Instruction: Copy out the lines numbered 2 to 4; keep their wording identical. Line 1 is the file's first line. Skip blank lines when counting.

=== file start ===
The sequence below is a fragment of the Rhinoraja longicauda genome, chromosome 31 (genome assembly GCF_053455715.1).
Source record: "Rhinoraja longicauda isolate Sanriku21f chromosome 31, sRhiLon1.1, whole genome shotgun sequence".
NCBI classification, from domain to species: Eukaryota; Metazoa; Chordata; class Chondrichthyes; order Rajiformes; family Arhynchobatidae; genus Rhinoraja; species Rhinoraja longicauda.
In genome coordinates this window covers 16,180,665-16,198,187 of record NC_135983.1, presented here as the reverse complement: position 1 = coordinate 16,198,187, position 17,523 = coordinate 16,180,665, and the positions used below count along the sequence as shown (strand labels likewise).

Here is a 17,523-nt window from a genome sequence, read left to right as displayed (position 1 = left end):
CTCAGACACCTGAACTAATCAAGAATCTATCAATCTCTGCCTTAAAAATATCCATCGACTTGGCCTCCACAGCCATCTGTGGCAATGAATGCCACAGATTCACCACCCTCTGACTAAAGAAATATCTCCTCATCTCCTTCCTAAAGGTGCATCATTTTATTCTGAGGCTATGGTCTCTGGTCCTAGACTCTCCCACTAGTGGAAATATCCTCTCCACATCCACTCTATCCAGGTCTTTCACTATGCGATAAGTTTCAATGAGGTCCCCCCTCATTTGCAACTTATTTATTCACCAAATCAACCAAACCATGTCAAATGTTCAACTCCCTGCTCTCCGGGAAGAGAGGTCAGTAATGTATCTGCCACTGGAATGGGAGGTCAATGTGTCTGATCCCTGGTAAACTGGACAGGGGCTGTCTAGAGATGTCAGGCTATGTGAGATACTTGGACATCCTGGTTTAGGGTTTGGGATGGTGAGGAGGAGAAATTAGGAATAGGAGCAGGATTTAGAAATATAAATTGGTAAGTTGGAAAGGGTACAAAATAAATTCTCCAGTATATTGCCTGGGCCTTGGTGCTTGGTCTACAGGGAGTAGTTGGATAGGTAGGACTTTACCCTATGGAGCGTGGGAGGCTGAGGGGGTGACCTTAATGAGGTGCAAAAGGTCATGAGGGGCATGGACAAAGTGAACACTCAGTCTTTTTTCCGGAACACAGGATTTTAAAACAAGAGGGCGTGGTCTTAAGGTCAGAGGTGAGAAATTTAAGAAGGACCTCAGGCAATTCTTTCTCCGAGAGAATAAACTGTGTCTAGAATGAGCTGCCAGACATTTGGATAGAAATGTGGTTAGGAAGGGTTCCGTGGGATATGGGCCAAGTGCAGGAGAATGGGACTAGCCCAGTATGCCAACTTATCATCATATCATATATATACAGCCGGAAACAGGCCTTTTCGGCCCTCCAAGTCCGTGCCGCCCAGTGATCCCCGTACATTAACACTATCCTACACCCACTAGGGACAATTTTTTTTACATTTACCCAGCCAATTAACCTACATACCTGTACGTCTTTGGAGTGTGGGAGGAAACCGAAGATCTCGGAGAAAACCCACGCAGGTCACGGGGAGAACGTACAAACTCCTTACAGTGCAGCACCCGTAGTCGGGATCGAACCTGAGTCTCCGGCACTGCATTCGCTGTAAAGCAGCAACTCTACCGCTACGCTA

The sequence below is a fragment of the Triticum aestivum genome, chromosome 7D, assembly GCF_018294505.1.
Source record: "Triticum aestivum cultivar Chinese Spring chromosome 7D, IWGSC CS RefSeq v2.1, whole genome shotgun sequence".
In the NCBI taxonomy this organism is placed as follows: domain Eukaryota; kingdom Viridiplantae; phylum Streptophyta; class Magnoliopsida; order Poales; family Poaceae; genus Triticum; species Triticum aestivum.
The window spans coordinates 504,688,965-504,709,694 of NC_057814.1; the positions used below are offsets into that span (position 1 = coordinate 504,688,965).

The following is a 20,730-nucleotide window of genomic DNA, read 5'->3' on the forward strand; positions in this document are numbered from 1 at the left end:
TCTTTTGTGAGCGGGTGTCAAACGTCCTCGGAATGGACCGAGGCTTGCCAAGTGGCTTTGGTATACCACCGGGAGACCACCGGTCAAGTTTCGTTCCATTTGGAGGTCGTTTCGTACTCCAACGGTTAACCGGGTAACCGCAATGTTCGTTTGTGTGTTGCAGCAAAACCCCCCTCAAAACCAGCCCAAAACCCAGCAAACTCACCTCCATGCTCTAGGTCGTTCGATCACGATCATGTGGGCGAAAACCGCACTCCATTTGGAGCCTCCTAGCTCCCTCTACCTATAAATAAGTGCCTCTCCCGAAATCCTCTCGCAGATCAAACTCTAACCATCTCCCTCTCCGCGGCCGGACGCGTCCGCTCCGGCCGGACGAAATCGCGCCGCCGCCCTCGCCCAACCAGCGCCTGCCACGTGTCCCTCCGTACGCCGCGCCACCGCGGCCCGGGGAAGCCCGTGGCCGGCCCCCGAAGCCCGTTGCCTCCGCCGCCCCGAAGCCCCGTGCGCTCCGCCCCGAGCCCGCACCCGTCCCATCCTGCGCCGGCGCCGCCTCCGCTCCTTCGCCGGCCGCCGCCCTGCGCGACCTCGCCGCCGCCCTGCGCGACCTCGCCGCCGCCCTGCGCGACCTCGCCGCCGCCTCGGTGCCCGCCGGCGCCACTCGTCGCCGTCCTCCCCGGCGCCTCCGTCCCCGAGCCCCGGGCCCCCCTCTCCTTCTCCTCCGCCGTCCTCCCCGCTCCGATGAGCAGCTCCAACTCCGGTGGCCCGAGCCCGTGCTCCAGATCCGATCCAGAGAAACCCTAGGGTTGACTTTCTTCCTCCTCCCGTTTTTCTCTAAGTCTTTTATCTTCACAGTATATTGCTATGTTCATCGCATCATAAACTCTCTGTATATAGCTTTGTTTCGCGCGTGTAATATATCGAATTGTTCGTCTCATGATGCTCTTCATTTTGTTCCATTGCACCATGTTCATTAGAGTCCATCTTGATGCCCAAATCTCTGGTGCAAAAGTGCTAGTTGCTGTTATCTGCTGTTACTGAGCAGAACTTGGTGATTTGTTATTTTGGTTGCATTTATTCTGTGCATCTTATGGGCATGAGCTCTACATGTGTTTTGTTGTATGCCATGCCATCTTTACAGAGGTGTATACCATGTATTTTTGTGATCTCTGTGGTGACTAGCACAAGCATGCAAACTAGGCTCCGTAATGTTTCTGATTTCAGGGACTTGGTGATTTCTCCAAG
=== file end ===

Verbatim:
Source record: "Rhinoraja longicauda isolate Sanriku21f chromosome 31, sRhiLon1.1, whole genome shotgun sequence".
NCBI classification, from domain to species: Eukaryota; Metazoa; Chordata; class Chondrichthyes; order Rajiformes; family Arhynchobatidae; genus Rhinoraja; species Rhinoraja longicauda.
In genome coordinates this window covers 16,180,665-16,198,187 of record NC_135983.1, presented here as the reverse complement: position 1 = coordinate 16,198,187, position 17,523 = coordinate 16,180,665, and the positions used below count along the sequence as shown (strand labels likewise).